CUF-Moscou, 2 février-10 février 2017
Cours 1. Une philosophie imaginaire : critique et spéculative
Cours 2. Le syndrome du thermomètre
Sur la conférence de Lacan au colloque de Batimore, 1966: “Of Structure as an Inmixing of an Otherness Prerequisite to Any Subject Whatever”
Comment définir le rapport de Lacan aux mathématiques, ou le rapport du « structuralisme » de Lacan à un « structuralisme » mathématique ?
Le texte marque un moment clé dans le parcours de Lacan où, à la fois, Lacan sépare son modèle du sujet de celui qui ressortirait des mathématiques et de la science modernes, et utilise de façon systématique des objets mathématiques pour fixer ce modèle du sujet.
Il s’agit en particulier de situer Lacan par rapport à Cavaillès (et à Bateson) qui utilisent également les mathématiques (et parfois les mêmes éléments mathématiques) pour mettre en question l’étendue de la conscience.
Exposé au colloque “Batimore 1966”, Université Paris 10, décembre 2016
Revenir sur la portée philosophique que je donnais à la fiction (Mon zombie et moi, 2010) au regard de la distinction entre corrélationisme et spéculation qu’établit Q. Meillassoux (Après la finitude, 2006)
Exposé au colloque Le réalisme aujourd’hui,Paris 10, novembre 2016
In his novel Vendredi ou Les limbes du Pacifique, Michel Tournier opposes the time of the Earth which can be measured, numbered and which accumulates, and the time of the Sun, which does not pass in the same way. The time of the Earth, as Tournier describes it, is the kind of time, which, in Max Weber’s essay, The Spirit of Capitalism and Protestant Ethic, it is a sin to waste, a view that Weber considers as being at the origin of capitalism. But there would different ways to describe both the time of the Earth and the time of the Sun. After all, time was first measured with the help of a sundial.
In the same way, in La poétique de la rêverie, Gaston Bachelard refers to water, as an “element”, to describe the “dreamer’s cogito”, a state of being that, precisely, is not a cogito in Descartes’ sense and in which there is no time. But water, the river in which we only bath once, can also be the image of time. In his book L’eau et les rêves, Bachelard himself investigates this image and this view of water.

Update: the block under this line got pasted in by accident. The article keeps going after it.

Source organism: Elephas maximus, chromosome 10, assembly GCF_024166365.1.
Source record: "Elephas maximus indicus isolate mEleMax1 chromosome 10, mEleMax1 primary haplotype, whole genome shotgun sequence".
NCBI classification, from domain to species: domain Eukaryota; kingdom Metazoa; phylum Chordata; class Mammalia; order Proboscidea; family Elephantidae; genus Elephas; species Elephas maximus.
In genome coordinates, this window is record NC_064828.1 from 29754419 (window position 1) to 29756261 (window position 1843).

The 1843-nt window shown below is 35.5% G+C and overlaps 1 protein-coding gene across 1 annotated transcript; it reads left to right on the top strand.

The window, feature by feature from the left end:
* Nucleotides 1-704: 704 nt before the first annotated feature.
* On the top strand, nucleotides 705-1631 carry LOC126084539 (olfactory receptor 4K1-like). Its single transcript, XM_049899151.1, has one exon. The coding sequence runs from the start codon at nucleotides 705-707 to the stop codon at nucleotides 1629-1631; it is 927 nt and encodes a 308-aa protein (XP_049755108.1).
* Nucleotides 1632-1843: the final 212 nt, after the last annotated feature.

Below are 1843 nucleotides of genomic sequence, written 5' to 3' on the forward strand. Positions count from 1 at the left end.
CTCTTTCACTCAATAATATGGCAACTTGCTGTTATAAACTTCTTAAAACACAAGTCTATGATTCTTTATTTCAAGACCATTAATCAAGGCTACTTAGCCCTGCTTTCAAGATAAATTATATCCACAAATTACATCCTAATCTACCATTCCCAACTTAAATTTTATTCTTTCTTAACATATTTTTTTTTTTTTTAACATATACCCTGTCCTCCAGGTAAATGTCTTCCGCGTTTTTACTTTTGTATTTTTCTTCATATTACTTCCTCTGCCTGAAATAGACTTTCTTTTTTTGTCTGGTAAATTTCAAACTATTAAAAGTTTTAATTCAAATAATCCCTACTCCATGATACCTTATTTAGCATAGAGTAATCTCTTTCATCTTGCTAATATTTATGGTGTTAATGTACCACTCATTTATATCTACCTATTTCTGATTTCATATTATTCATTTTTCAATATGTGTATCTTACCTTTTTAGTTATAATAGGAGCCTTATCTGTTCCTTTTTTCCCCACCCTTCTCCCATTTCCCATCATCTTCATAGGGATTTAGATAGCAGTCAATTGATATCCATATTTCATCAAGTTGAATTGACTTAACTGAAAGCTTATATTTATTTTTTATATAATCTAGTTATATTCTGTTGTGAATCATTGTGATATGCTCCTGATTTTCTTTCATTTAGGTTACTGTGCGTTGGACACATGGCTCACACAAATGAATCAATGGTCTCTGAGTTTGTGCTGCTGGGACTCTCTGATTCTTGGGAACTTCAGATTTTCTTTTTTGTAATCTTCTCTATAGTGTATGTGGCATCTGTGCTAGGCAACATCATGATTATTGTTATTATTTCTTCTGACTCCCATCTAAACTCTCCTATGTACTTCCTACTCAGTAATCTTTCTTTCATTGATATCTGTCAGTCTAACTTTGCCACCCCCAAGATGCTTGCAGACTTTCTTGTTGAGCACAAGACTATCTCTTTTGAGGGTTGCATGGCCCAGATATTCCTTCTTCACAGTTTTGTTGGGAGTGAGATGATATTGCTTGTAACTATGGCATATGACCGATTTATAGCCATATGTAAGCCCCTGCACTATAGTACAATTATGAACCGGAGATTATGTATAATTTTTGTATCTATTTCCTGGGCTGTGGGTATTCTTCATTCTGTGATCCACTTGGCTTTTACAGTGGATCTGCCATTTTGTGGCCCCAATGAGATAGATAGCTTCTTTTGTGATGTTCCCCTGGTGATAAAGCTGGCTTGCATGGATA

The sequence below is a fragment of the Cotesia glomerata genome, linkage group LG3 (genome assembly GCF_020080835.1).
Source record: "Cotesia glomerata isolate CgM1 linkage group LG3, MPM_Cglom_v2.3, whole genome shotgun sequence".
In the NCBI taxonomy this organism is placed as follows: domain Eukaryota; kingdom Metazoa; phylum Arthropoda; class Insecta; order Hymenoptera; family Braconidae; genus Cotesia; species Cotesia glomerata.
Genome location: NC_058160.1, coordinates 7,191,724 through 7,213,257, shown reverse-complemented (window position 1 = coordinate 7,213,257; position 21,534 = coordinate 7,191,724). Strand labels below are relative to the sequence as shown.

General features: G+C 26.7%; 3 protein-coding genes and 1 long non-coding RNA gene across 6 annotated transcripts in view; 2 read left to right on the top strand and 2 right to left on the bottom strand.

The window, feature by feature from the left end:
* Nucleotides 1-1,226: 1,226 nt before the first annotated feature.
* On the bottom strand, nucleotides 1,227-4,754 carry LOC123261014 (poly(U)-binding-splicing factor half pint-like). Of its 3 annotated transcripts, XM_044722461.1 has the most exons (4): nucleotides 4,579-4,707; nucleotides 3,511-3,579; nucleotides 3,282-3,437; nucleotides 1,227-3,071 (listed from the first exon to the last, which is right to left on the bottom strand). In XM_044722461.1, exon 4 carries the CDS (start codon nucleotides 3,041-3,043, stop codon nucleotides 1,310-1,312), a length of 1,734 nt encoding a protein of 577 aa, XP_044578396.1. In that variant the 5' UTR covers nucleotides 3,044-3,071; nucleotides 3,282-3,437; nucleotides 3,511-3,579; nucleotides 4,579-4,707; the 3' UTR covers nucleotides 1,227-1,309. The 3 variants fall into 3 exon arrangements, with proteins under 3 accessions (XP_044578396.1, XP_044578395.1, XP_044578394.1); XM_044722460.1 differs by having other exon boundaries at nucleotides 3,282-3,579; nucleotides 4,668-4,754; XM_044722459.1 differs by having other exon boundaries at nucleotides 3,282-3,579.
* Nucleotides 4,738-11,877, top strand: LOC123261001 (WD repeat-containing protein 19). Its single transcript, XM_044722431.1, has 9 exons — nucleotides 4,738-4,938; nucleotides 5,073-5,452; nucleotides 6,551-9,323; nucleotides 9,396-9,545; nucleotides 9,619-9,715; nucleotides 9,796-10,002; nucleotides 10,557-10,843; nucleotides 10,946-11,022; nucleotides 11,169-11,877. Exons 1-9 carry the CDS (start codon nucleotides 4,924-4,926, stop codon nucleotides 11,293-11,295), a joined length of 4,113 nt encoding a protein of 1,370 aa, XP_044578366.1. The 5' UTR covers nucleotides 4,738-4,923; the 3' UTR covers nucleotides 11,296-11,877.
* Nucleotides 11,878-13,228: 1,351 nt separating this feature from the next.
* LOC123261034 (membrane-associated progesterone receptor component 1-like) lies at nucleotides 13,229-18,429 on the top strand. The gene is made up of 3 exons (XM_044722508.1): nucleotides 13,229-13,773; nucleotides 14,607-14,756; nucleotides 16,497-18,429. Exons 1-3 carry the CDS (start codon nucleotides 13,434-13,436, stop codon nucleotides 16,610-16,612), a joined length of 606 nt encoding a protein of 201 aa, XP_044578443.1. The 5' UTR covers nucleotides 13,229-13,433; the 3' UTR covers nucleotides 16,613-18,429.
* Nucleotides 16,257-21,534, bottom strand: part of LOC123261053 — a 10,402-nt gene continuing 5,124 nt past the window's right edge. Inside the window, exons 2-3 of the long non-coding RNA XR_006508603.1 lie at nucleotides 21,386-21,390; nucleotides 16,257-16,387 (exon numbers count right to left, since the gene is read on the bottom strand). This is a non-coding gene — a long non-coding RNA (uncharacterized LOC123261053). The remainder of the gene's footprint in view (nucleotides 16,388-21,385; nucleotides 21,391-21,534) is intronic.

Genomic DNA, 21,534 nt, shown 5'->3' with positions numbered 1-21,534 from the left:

These examples raise several questions. Why do we refer to elements, water, earth, fire or, at least, the Sun, when we want to describe these unusual times, times that would not pass as the time of the clock? Why do these elements support such various views of time? To try and answer these questions, I will discuss Bachelard’s analysis of “elements”, and the role they may be given in an imaginary metaphysics.
Communication at the SLSA Conference, Atlanta, November 2016th
Exposé au colloque “La réception de Wittgenstein en France”,
Université Paris 10, septembre 2016
Entretien avec Géraldine Mosna-Savoye, autour de la métaphysique d’un bord de mer, pour Les nouveaux chemins de la connaissance, France Culture, 1er juillet 2016.
Ecouter ici :
Discussion autour de l’homme invisible, le 17 mai 2019
Rencontre autour de la paresse, le 19 mai 2016
Entretien avec Monique Atlan
à propos de mon livre
Métaphysique d’un bord de mer
Visible sur http://www.france2.fr/emissions/dans-quelle-eta-gere
ISEA 2016 (Keynote), May 21st, 2016, Hong-Kong
Kafka’s short story, « In the Penal Colony », is centered on a complicate and rather mysterious machine. The inspector, and the reader, will never completely understand its function. But we know that it writes, it engraves the sentence on the body of the man convicted in characters that are in themselves undecipherable. The convict does not know his sentence until after it has been carved on his body, at the very end in fact, just before he dies.